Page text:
What likes What? is an observational writing strategy that I have done for years (see my scratch what likes what notes on my writer’s notebook page)…In the novel Cold Mountain, Ruby tells Ada, in trying to describe how she knows so much about plants, herbs, the natural world: Well, you just have to know what likes what…”...that line spoke to me. So, I have lists, still compiling them and some have become small works of art. This is a good observational suggestion for students–to notice what likes what throughout their day. If you have students do this exercise it will open their eyes to really noticing the world. The world is full of beauty–beauty in the simplest of sights and moments. Here are a few examples of my recent photo shots, to which I have added What likes What jots…Ask your students–What likes What when Autumn comes?
So…we used the cake baking strategy (click link above to open) in class today. Students had choices of a few texts to use—texts we had previously used in class, texts even referred to on this blog: “Eleven,” and “Salvador, Late or Early” [Sandra Cisneros], and “The Flowers,” by Alice Walker. I try to model what I would have them do as teachers. So, for the synthesis activity, we worked backwards, as I would do with middle school students. We have followed Mosaic of Thought, 2nd ed this semester—by Ellin Oliver Keene and Susan Zimmerman. The text introduces seven strategies for teaching reading comprehension (monitoring your thinking, activating prior knowledge and experiences, inferring, sensory responses, determining what is important (as opposed to what is just plain interesting), asking good questions—for students be happy they ask any!, and lastly, synthesizing. Synthesis is the last strategy introduced because in essence, it really is a blending of all of the other six strategies. It is NOT summarization. It is more than a reporting of just the facts, ma’am. It’s the fact plus so much more. But that “so much more,” is difficult to retrieve for many students because it takes…work. Tenacity. And, lots of practice before it becomes second nature. And even then, the text makes all the difference. I can tell you for sure that there are some texts that leave me saying…huh??? I have to work hard at them. So, to introduce practice in synthesis as a strategy, I ask students to choose among three texts that they are already familiar with. This provides a comfort zone of sorts. No need to do a “first” read. In the cases of the three text choices, all students have participated, at a minimum, in a second reading as they used the texts for other purposes. They worked in teams. An option, for sure, and sometimes you will need to see what a student can do alone, but for this initial learning experience I wanted the students to collaborate and hash over their thinking. I wanted and they needed the dialogue. I suggested they begin at the end and work back. So, I asked them first to consider and agree upon what the author’s message, intent, purpose was for their chosen text. And, as a class, we agreed there could be more than one message, intent, purpose. This would be, as in the analogy: the cake. They then had to decide what “ingredients” helped them to determine their author purpose. What in the text led them to understanding? Below are some team results. They got it. Not only did they get it, but I listened in on fabulous dialogue. At close of class, they presented their “synthesis cakes.” What I think they found pretty compelling was that of the teams that chose like articles, every message was either different (but correct!), or if same message, arrived at uniquely.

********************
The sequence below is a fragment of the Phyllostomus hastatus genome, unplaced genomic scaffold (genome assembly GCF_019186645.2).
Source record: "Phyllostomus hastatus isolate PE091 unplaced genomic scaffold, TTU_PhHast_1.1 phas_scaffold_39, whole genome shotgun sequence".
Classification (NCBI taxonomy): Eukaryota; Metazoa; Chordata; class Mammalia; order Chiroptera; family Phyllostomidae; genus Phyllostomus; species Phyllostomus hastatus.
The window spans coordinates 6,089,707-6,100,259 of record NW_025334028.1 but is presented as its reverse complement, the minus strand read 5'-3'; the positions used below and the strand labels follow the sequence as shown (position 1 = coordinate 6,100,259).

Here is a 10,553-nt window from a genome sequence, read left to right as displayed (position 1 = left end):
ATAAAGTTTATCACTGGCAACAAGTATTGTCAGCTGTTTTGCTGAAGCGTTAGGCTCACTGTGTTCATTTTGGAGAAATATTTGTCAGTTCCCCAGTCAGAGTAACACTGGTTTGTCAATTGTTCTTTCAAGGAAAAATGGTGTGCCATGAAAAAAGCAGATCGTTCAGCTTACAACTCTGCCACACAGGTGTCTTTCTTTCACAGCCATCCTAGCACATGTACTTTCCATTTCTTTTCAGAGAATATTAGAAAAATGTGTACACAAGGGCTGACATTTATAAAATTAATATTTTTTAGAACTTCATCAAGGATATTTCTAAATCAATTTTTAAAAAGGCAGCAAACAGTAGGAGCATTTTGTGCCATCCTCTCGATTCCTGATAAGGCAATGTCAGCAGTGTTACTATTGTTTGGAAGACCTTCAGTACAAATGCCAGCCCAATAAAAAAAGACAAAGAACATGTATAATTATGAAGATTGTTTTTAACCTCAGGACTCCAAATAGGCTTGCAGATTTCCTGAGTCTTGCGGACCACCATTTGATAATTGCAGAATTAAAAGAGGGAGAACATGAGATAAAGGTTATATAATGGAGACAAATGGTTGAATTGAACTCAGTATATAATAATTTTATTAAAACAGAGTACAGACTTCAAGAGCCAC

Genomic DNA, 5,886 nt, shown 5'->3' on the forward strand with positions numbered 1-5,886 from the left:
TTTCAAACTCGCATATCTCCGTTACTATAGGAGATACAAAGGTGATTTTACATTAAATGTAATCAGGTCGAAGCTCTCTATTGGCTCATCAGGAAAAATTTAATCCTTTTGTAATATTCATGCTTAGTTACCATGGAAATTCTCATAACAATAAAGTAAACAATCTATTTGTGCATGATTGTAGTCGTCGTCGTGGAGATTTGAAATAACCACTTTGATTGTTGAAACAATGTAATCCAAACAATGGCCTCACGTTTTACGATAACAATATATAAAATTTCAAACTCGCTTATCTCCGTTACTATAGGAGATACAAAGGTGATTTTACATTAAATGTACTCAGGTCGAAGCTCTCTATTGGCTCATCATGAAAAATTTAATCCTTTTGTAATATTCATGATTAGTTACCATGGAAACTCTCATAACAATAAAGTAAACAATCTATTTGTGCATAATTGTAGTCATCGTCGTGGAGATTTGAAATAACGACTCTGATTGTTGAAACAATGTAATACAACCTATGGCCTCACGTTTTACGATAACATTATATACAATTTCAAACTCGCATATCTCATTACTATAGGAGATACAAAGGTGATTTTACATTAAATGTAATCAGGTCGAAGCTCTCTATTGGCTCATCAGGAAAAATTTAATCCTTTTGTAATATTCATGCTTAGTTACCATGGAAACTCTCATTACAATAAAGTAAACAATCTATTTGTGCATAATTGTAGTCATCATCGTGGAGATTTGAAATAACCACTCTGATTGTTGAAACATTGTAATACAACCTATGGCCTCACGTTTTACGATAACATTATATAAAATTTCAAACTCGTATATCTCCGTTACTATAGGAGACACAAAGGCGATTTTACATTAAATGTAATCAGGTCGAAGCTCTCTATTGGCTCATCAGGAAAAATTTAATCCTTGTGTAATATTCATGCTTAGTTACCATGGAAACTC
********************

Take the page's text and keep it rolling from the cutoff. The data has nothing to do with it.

As a “writing” person, I do not mean to minimize the power of writing with my last few blog entries, but I cannot emphasize enough the power, as well, of visually representing and following up with oral presentation. If team work was involved, yet another language bonus.